Jiri to Mount Everest Base Camp – The hard and unpleasant part nobody talks about

My hiking trip from Jiri to Mount Everest Base Camp was amazing, in general. Still, there were also many unpleasant moments, many things which weren’t luxurious, and many moments I wanted to give up. It’s an adventure, not a 5-star all-inclusive vacation. I knew that, and it’s totally fine with me. However, it was even harder in the end, then I could imagine. This is not a blog entry to keep you away from the whole thing; you should just know what you are getting into and be prepared. In the end, it was terrific, as you can read in my other entries.

Knee problems after only three days

The first six days were by far the hardest, and I had to go up for 6300 meters and down 5450 meters in only six days, 1000 meters up and 1000 meters down – every day. With my bag, which was also a way to heavy at the beginning, I destroyed my knees like this. After two days, I started feeling a slight pain in my right knee. On the third day, it was hurting so much that I had to do one rest day. On that day I went to the doctor, which only said I should keep going, it will get better. I got some painkillers and cream, that’s it. Well, she was right after a few days it got better and only hurt when I went down. The problem was that my muscles were not strong enough to support my knee, and so too much pressure went to the knee. After a while, my muscles got stronger, and so the knees stopped hurting. However, the pain never went away entirely, and as soon as I had to go down, it started hurting again.

The lesson I learned from that: Never skip leg day! I was not fit enough in my legs. I usually don’t train legs in the gym, and I had no significant hiking experience before, so it was just too much. I planned an 8-day hiking trip in India, but because of the conflict in Kashmir, I couldn’t go. So I had absolutely no training, and my knees couldn’t keep up. 

Food poisoning in Gorak Shep

Gorak Shep is the nearest place to the Basecamp to sleep. It is located at 5160 meters and only has 3 or 4 tea houses to accommodate the masses of tourists. It is so cold up there that there is no running water, and some Sherpas need to carry the water from lower places up. Resulting in filthy water and poor hygienic conditions. Adding the fact that the tea houses are too full and stuff is overstrained with their task to accommodate and cook for everyone, this results in food poisoning for many tourists, including me. After sleeping there for one night, I felt nausea in the morning and had no appetite at all.

At first, I feared it would be AMS, so I started to descent. But the more I descended, the worse it got. For lunch, I ate a garlic soup as this should help against AMS, but I had to throw it up only a few minutes after eating. Because I got scared that I would have severe AMS (Throwing up is one of the symptoms), I forced myself to go down below 4000 meters. When I arrived, I was completely exhausted and had to throw up again. After one rest day in the tea house, I felt good again except that my stomach was still upset, especially after food or while smelling some food. That’s how I knew it was food poisoning, not AMS.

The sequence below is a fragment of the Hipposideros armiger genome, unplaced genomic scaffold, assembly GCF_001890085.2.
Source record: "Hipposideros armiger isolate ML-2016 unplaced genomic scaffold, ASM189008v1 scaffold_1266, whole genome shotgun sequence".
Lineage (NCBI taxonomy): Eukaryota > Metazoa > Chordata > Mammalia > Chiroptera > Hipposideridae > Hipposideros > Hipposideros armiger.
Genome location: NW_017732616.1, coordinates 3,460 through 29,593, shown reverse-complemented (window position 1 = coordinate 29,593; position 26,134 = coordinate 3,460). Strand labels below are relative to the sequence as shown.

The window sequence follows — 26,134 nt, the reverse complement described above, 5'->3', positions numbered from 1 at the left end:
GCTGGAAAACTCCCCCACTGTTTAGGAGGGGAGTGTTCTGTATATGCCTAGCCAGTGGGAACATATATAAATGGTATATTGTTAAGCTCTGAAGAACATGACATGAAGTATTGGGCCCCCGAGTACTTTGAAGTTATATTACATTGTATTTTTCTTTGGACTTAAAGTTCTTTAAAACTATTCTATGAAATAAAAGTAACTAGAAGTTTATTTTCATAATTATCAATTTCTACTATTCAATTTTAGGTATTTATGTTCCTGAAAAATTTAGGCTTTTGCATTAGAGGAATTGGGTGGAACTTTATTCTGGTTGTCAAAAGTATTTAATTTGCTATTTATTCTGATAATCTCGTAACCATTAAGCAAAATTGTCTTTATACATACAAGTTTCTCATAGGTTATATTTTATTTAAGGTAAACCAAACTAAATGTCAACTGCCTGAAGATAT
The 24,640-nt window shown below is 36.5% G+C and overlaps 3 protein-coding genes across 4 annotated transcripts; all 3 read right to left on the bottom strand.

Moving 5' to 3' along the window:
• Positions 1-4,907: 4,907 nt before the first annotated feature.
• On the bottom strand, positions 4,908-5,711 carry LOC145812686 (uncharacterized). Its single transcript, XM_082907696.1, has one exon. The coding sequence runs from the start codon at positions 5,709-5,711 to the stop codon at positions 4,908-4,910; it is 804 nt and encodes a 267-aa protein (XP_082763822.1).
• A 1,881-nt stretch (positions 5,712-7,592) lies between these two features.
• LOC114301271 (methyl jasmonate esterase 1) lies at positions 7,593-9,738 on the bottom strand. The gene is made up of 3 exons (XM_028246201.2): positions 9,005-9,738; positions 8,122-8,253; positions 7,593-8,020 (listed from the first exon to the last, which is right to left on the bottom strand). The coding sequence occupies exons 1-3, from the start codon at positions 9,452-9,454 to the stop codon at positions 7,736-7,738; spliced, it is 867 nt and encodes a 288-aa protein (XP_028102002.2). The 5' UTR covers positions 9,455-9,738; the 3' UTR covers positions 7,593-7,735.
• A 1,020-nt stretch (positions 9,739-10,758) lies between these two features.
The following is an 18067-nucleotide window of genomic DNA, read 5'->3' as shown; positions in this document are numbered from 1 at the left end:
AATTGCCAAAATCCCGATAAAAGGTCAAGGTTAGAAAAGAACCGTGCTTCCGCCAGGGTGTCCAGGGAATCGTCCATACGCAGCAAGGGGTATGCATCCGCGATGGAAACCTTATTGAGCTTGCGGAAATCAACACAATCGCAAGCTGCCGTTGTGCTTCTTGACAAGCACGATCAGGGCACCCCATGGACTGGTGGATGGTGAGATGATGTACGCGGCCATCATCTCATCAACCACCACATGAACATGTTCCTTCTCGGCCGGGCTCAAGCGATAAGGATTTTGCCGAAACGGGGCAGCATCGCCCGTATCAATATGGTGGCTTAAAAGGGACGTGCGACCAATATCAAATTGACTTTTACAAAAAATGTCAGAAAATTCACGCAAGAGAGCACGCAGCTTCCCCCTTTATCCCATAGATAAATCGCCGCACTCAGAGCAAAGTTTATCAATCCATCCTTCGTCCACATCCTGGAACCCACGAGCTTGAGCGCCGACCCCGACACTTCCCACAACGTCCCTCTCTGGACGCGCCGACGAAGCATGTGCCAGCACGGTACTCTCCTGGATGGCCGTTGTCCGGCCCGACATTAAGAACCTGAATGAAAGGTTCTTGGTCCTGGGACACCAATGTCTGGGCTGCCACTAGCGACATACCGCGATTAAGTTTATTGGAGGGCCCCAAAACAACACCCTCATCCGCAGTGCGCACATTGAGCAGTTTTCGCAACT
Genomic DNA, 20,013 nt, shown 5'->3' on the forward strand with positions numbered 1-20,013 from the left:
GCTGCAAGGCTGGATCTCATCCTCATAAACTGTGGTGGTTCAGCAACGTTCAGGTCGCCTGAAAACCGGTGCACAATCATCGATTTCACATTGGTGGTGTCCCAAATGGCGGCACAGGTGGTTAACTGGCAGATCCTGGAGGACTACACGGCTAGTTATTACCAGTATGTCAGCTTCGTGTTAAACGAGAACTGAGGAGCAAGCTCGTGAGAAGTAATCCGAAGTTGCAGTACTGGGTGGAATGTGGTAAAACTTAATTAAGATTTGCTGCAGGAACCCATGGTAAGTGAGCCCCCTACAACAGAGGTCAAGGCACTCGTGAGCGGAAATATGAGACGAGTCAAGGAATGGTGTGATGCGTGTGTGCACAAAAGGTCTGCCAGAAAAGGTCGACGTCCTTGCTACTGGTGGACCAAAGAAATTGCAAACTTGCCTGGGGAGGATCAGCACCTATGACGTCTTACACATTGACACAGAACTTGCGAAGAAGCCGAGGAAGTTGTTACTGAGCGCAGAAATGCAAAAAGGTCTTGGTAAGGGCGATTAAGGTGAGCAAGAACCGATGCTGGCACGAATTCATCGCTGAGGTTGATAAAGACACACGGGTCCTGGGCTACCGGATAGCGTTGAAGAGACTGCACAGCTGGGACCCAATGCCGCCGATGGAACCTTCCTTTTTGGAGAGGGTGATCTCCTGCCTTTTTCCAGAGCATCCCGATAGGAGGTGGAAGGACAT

My tip for Gorak Shep is only to eat dry food or packaged food as everything that’s in contact with water is a treat. Even the tea could have been the cause of the water wasn’t boiling enough. So only drink bottled water, coke, or and bottled drinks and try to avoid any food which is in contact with water.

Extreme exhaustion

Even though I wasn’t enough prepared for such a long hike, I’m generally very fit and do a lot of sport. However, this journey was extremely exhausting for me. Especially the first six days robbed me of all my energy, and I couldn’t fully recover until the end. I fall into bed every evening around 7.30 or 8 PM and slept until 5 or 6 AM. And that sleep was also much needed. My muscles were sore on many days, and my back was hurting. But I also got a lot stronger at that time, and once my knees are ok, I’m sure I can run a lot faster than before. It was a sportive challenge with all the ups and downs.

It’s cold

Yeah, we all knew it would get cold. It’s 5000 meters high in the mountains; of course, it is cold. But the fact that there is only one room heated, the standard room, and also only in the evening between 5 and 8 PM makes it even colder. As long as you don’t hike, sit in the sun, or when the standard room is heated, it’s always cold. Especially the nights are getting super chilled and the mornings before hiking I hated. So, pack excellent and warm clothes.

This sounds all very negative; it’s not. It’s part of the experience, just that nobody talks and writes about it. But it’s important to know also the negative sides to prepare yourself in the right way. I would have trained a lot more if I knew my knees would hurt that much, for example. So don’t underestimate everything and prepare yourself right then you’ll have the most amazing time.

  • Total countries I visited until now: 42


  • Planes: 32
  • Busses: 51
  • Trains: 23
  • Boats: 25
  • Km driving: 8000
  • KM driving with my Tuktuk: 2000
  • Km running: 3998

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